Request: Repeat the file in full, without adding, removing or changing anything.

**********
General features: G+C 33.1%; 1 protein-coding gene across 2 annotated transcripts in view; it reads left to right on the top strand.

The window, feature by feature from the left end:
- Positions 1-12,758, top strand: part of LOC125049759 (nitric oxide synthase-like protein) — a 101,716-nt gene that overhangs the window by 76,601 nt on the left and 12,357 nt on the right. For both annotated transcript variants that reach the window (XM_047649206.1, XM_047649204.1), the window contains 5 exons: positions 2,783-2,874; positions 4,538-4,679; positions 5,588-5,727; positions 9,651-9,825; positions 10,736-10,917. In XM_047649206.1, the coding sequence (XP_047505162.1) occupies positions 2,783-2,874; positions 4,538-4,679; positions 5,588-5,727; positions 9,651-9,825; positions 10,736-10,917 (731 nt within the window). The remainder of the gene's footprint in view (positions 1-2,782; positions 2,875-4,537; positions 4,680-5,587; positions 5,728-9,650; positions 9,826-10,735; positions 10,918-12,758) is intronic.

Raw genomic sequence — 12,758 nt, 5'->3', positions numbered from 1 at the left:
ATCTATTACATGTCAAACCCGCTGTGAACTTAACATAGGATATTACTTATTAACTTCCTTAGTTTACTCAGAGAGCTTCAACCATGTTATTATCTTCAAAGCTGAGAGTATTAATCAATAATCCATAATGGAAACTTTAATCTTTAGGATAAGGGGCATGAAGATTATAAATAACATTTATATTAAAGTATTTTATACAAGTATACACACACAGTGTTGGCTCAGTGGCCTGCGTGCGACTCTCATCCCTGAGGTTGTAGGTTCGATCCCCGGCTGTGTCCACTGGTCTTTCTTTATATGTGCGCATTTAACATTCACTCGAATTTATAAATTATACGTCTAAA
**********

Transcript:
General features: G+C 33.1%; 1 protein-coding gene across 2 annotated transcripts in view; it reads left to right on the top strand.

The window, feature by feature from the left end:
- Positions 1-12,758, top strand: part of LOC125049759 (nitric oxide synthase-like protein) — a 101,716-nt gene that overhangs the window by 76,601 nt on the left and 12,357 nt on the right. For both annotated transcript variants that reach the window (XM_047649206.1, XM_047649204.1), the window contains 5 exons: positions 2,783-2,874; positions 4,538-4,679; positions 5,588-5,727; positions 9,651-9,825; positions 10,736-10,917. In XM_047649206.1, the coding sequence (XP_047505162.1) occupies positions 2,783-2,874; positions 4,538-4,679; positions 5,588-5,727; positions 9,651-9,825; positions 10,736-10,917 (731 nt within the window). The remainder of the gene's footprint in view (positions 1-2,782; positions 2,875-4,537; positions 4,680-5,587; positions 5,728-9,650; positions 9,826-10,735; positions 10,918-12,758) is intronic.

Raw genomic sequence — 12,758 nt, 5'->3', positions numbered from 1 at the left:
ATCTATTACATGTCAAACCCGCTGTGAACTTAACATAGGATATTACTTATTAACTTCCTTAGTTTACTCAGAGAGCTTCAACCATGTTATTATCTTCAAAGCTGAGAGTATTAATCAATAATCCATAATGGAAACTTTAATCTTTAGGATAAGGGGCATGAAGATTATAAATAACATTTATATTAAAGTATTTTATACAAGTATACACACACAGTGTTGGCTCAGTGGCCTGCGTGCGACTCTCATCCCTGAGGTTGTAGGTTCGATCCCCGGCTGTGTCCACTGGTCTTTCTTTATATGTGCGCATTTAACATTCACTCGAATTTATAAATTATACGTCTAAA